We’ll start with the former Notre Dame star Murphy, who is averaging 28.2 minutes per game and is averaging 9.7 points and 10.5 rebounds in those games. He’s shooting 49.1% (eFG%) since the move, which is pretty much where he was at before. The one difference is rebounds, he’s grabbing 21.3% of the available boards since moving east, far better than with Golden State.

Then there is Mike Dunleavy Jr., who is playing 31 minutes a game and is averaging 11.2 points per game as a Pacer. The problem is he is shooting just 43.1% overall and 31.6% from three. He’s also rebounding less and clearly has yet to be comfortable in the offense.

I like Ike, but the people in Indianapolis probably don’t that way (of course, they may have been too focused on some little football game to notice). His minutes have dropped to 6 a game, he is shooting just 33% as a Pacer and his PER is a kicked-out-of-the-ABA level 1.99.

Guys who are playing well.
No shock, Jermaine O’Neal is a force. He remains one of the NBA’s elite and in the last 10 games he has been a 21 and 10 guy, although he is shooting just 42.5%. And, of course, there are the 3 blocks a game.

The guy to watch may be second-year man Danny Granger, who is stepping up. In his last 10 he is averaging 17 points and shooting 57.7%. His hot spot — Granger loves the right-corner three, where he is shooting 55% this season from beyond the arc. Can’t let him get a good look from there.

Things to look for. Last time these two faced each other, Kwame Brown and the Lakers did a solid job on O’Neal, who was a -28 but shot a respectable 50%, However, the rest of the Pacers were 21 of 51 on the night. The Lakers again need to shut down the supporting cast, Granger in particular.

The Pacers are one of the worst offensive teams in the league, even the Lakers should be able to keep them from scoring many points. The key will be to be efficient on offense, as the Pacers are one of the top 10 teams in the league in defensive efficiency. The Lakers were able to do that last time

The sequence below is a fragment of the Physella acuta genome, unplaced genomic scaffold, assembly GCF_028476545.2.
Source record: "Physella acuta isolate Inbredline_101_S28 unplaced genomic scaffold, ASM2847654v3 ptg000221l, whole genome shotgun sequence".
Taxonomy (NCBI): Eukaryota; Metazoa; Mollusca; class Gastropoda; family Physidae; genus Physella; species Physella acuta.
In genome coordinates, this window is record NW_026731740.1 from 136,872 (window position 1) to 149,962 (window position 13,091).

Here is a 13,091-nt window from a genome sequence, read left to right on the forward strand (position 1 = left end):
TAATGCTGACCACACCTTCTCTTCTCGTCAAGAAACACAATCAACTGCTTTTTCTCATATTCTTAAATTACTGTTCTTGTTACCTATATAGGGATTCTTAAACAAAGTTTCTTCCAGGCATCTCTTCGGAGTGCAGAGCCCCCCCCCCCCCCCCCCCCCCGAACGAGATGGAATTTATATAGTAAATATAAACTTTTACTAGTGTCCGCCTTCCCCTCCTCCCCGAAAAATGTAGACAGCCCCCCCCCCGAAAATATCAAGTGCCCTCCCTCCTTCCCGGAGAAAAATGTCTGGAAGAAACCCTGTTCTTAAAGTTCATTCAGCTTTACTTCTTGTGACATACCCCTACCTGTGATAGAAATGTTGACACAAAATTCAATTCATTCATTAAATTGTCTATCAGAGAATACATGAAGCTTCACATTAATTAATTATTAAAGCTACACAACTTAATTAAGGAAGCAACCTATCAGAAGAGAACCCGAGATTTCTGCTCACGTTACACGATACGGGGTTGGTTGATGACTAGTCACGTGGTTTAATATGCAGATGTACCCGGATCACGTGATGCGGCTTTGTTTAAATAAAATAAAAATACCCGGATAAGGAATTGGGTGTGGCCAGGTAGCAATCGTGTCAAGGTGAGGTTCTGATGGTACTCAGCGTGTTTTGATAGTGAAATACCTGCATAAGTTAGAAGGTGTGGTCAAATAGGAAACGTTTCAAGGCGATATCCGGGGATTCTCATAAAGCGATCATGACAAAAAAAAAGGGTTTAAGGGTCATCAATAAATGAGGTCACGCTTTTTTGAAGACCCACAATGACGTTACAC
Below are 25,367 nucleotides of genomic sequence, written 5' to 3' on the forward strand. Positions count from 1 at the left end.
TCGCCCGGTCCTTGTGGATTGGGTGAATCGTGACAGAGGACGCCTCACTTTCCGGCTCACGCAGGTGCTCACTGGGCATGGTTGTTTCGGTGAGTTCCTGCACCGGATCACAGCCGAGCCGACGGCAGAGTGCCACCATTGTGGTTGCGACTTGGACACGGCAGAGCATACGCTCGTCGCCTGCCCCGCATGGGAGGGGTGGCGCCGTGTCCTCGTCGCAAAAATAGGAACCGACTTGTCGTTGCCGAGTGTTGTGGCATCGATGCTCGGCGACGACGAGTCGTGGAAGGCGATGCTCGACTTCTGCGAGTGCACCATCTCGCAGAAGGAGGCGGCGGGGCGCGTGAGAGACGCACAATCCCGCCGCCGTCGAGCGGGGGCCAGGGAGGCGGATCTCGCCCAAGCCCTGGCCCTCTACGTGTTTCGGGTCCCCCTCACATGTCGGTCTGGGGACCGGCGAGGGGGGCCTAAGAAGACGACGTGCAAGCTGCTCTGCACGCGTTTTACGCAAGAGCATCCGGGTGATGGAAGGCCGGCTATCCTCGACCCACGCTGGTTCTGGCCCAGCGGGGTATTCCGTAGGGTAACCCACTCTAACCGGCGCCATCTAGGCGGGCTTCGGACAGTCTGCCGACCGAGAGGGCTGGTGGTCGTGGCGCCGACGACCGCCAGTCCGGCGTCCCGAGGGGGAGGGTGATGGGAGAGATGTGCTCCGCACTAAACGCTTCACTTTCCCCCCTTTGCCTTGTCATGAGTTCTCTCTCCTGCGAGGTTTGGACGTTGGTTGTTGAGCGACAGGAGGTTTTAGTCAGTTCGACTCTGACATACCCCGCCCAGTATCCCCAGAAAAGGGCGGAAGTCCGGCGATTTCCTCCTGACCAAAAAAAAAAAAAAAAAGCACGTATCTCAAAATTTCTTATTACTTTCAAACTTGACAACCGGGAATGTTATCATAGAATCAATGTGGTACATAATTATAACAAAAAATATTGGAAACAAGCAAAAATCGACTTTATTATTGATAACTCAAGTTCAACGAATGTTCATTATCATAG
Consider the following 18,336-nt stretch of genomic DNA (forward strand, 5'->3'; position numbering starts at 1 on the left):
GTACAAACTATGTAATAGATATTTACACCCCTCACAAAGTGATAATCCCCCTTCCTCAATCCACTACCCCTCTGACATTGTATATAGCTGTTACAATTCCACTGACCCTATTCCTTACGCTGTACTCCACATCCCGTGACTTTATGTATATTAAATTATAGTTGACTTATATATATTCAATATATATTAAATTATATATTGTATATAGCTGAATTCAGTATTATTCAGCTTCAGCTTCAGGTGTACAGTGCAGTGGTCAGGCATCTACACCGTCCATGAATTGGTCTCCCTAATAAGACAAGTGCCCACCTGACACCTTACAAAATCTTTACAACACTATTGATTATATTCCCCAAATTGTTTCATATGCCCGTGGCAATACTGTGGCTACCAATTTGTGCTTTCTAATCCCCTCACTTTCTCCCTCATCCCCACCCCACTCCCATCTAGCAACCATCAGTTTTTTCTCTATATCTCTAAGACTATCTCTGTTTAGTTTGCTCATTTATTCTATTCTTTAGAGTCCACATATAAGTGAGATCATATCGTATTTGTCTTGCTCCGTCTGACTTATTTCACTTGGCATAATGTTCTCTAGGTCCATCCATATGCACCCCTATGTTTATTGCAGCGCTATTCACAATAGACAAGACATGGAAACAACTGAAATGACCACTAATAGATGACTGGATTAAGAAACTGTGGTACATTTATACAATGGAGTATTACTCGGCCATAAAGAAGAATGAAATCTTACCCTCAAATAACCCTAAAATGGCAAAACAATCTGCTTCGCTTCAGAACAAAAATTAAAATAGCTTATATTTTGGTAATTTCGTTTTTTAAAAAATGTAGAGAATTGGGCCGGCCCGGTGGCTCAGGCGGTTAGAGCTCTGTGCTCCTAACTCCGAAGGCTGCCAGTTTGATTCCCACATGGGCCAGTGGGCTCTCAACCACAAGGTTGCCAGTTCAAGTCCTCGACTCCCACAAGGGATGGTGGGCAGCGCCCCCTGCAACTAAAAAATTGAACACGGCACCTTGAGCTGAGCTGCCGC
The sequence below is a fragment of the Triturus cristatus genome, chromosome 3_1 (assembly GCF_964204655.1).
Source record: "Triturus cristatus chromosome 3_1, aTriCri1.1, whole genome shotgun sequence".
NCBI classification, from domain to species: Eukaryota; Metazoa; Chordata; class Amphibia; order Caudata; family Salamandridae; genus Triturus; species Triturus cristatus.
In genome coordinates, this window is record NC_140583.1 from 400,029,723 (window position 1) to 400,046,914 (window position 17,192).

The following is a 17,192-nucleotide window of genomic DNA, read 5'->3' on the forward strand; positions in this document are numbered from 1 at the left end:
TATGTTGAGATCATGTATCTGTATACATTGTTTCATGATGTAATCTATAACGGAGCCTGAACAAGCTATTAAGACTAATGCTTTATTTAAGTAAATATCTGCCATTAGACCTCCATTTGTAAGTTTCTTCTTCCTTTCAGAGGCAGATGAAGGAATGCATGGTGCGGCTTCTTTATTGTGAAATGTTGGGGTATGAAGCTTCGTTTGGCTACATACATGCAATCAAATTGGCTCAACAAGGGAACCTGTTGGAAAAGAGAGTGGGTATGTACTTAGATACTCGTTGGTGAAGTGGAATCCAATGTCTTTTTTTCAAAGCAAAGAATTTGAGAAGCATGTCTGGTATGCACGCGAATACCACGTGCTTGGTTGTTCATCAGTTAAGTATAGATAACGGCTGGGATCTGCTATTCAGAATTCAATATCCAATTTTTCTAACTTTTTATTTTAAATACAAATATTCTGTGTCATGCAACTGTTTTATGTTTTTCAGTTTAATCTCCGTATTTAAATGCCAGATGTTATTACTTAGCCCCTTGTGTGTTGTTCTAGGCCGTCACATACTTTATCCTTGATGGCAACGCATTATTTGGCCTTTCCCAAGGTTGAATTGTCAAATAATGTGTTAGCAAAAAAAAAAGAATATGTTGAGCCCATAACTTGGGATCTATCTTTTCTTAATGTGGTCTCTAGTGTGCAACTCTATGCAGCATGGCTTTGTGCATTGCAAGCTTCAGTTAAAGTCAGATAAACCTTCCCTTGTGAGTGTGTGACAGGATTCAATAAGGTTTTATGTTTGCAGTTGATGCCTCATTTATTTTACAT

Kwame Brown had a big game last meeting, scoring 17 on 8 of 12 shooting. The Lakers need something like that out of Bynum.

Remembering Lucious Harris

Kurt —  February 2, 2007

I was a little bit lucky. The year I moved to Long Beach was the year that Long Beach State may have had its best basketball team ever. And, since I didn’t know many people and I had plenty of free nights, I went to a lot of basketball games that year. And that 92-93 team grew on me like few others have.

They were led by Lucious Harris, who not-so-coincidentally gets his number retired by Long Beach State Saturday night.

Most of you probably remember Harris from his recent NBA play, where he was a key guy off the bench for the Nets when they went to the NBA Finals a few years back. I remember Harris as the skinny and lightning quick kid who seemed unstoppable his senior season — he averaged 23.1 points per game shooting 60.2% (eFG%) and 41% from beyond the arc.

I talked with his old Long Beach coach this week, Seth Greenberg (now at #16 Virginia Tech) and he said they tried to use Harris’ quickness off the dribble by setting up a lot of isolation plays for him. But they also ran him off a lot of picks and down screens, trying to get him room for that quick jump-shot release (much like UCLA this year runs screens for Aaron Afflalo). It worked because Harris was such a smart player, even at that young age he seemed able to find the seams and holes in a defense that gave him room to get off shots (a knack he brought to the NBA).

What I remember is you could count on Harris, but it worked because that team had some balance, with Bryon Russell playing the role of the strong guard who got posted up more and used his strength to get off his shots.

What I didn’t know then was how much easier the work ethic of those two, trying to out do one another in practice, made Greenberg’s job easier.

“When you’re two best players are your best practice players, you can do a lot,” Greenberg said,

Lucious Harris saved his best play for the Big West Tournament that season, where he was named the MVP and led the 49ers to the title. It was all good enough to get the 49ers and 11 seed in the NCAA tournament that year, but they faced a strong Illinois team and lost in the first round 75-72.

Harris was the first pick of the second round of the NBA draft that year, taken by the Dallas Mavericks. He played a dozen years in the NBA.

I learned a lot — and had a lot of fun — watching Lucious Harris and those Seth Greenberg-coached teams. When I saw he was getting his number retired, well, it just reminded my how much fun basketball can be.